Frank Dravis | Keep your data fit enough to survive

Interview with Frank Dravis, vice president of information quality at Firstlogic Inc.

Age: 46

Family: Two girls, ages 5 and 15

Hobbies: 'Lots, most involve the outdoors.'

Car currently driven: Audi A4; 'My next car will be a hybrid.'

Military service: Six years in the Navy as a sonar technician

Last books read: Who Moved My Cheese? by Spencer Johnson and Kenneth Blanchard; Angels and Demons by Dan Brown

Most played iPod music genre: Alternative

Personal hero: Ronald Reagan. 'But I vote independent.'

Firstlogic's Frank Dravis

As an agency amasses data, its IT architects are likely to find problems with consistency. Some data elements are formatted one way, others formatted differently. Some information becomes outdated but is never erased. Some is wrong and never corrected. It's a headache that only grows worse as databases expand and are aggregated.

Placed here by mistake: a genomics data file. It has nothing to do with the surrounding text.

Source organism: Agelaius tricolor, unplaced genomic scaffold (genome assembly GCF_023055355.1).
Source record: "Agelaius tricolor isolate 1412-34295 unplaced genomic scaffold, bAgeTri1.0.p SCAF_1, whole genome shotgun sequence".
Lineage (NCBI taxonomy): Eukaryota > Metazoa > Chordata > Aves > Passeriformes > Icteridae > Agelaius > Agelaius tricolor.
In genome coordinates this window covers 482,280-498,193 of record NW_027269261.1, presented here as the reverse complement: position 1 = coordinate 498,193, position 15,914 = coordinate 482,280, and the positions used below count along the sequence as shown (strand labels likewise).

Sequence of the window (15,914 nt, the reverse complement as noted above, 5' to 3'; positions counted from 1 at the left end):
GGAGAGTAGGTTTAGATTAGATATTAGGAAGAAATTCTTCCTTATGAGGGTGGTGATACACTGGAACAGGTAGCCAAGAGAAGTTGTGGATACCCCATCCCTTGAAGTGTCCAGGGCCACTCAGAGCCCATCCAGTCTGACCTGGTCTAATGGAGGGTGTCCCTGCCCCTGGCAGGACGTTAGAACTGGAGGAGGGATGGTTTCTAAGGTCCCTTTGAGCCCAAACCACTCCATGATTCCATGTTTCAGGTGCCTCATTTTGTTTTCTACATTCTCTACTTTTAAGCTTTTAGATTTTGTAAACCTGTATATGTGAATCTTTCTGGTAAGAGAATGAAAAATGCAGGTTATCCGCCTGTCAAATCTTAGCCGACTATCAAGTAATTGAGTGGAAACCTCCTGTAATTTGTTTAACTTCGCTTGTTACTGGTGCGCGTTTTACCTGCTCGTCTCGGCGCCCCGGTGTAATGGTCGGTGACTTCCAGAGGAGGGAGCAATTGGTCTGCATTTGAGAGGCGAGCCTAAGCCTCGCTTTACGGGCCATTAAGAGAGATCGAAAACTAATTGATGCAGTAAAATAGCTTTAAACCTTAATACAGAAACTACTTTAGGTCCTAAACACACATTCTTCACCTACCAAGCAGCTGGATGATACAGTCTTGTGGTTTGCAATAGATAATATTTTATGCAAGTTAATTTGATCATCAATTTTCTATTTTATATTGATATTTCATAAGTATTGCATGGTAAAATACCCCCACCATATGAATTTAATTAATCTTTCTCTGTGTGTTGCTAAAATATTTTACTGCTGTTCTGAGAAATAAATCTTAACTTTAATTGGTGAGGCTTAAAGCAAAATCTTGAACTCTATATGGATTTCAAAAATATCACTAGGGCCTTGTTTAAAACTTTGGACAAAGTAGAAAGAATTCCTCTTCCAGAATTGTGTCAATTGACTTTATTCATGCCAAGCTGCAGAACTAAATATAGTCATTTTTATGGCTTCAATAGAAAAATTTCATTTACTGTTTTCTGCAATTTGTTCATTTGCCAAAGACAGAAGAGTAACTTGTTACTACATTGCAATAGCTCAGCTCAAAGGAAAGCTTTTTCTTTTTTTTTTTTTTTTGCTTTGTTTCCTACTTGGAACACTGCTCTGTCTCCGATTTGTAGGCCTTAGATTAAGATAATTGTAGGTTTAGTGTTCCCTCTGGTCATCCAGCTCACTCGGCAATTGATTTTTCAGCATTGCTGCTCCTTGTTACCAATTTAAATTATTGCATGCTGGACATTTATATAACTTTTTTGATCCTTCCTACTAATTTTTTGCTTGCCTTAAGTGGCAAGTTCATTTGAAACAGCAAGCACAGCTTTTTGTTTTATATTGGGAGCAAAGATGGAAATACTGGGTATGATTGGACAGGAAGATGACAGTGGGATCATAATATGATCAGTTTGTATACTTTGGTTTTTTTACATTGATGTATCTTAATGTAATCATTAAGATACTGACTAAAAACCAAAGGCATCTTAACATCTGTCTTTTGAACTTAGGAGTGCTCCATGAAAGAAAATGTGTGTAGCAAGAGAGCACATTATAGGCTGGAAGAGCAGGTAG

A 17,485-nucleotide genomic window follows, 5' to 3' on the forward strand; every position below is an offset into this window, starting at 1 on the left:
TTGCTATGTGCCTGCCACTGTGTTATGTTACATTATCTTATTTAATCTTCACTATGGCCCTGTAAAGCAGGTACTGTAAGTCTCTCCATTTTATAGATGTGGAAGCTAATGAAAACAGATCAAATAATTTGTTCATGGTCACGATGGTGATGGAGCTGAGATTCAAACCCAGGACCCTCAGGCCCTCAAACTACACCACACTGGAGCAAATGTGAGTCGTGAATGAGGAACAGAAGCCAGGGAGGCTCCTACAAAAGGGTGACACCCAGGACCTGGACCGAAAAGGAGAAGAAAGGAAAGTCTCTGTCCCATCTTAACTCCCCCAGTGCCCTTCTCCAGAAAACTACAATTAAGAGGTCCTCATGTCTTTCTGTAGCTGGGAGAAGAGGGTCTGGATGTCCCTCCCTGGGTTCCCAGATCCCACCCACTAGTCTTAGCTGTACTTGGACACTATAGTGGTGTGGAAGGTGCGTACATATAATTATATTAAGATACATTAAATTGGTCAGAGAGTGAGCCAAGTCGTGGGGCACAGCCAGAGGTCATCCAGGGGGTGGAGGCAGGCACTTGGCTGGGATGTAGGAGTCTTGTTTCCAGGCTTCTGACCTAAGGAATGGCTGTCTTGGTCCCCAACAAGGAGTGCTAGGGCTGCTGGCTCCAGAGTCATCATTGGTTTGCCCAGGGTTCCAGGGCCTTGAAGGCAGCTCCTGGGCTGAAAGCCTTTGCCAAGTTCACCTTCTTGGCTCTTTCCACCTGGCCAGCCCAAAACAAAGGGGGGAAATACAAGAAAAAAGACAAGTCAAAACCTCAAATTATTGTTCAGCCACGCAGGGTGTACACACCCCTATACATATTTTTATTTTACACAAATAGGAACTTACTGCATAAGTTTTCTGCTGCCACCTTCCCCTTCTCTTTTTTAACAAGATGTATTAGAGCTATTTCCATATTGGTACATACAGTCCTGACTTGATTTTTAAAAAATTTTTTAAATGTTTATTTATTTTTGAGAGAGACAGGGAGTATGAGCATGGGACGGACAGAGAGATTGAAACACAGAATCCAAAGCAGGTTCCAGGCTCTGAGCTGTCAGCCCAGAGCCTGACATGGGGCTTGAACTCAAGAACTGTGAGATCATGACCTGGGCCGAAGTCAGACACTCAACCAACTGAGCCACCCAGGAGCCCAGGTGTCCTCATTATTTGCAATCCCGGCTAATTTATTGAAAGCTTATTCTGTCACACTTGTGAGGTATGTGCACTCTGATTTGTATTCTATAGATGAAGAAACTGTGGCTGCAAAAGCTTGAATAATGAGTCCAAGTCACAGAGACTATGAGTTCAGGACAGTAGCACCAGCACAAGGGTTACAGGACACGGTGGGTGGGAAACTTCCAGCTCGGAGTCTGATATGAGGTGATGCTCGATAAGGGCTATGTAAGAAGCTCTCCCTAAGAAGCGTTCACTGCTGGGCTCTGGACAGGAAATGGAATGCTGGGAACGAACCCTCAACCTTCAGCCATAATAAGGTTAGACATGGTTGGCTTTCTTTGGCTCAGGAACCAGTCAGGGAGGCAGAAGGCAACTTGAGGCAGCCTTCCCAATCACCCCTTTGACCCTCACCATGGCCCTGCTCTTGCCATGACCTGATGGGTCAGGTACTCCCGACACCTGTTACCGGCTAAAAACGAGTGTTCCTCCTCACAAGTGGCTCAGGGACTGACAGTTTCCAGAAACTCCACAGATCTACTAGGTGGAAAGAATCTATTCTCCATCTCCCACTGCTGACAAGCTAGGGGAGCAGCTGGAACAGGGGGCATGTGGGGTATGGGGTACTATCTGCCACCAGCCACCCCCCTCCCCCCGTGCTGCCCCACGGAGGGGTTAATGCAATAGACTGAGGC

As the vice president of information quality at Firstlogic Inc. of LaCrosse, Wis., Frank Dravis is something of a guru on these matters. FirstLogic sells software that analyzes and improves the quality of enterprise data. The company got its start working government contracts and still counts among its customers the Commerce, Homeland Security and Labor departments, as well as the General Services Administration, House of Representatives and Postal Service.

Dravis helps organizations work through their data quality problems. He is a member of the International Association of Information and Data Quality and writes a blog at Dravis holds a bachelor's degree in computer science from National University in San Diego and is currently pursuing a master's in business at the University of Wisconsin. He spoke to GCN associate writer Joab Jackson by phone.

GCN: How do you define data quality?

Dravis: Data quality is fitness for use. It is how well your data supports your own business rules and operations.

GCN: How important is data formatting to sharing data?

Dravis: How can you expect an agency to share information internally or across other agencies if it doesn't meet some common formatting standards? It won't be immediately useful if it doesn't meet some standard.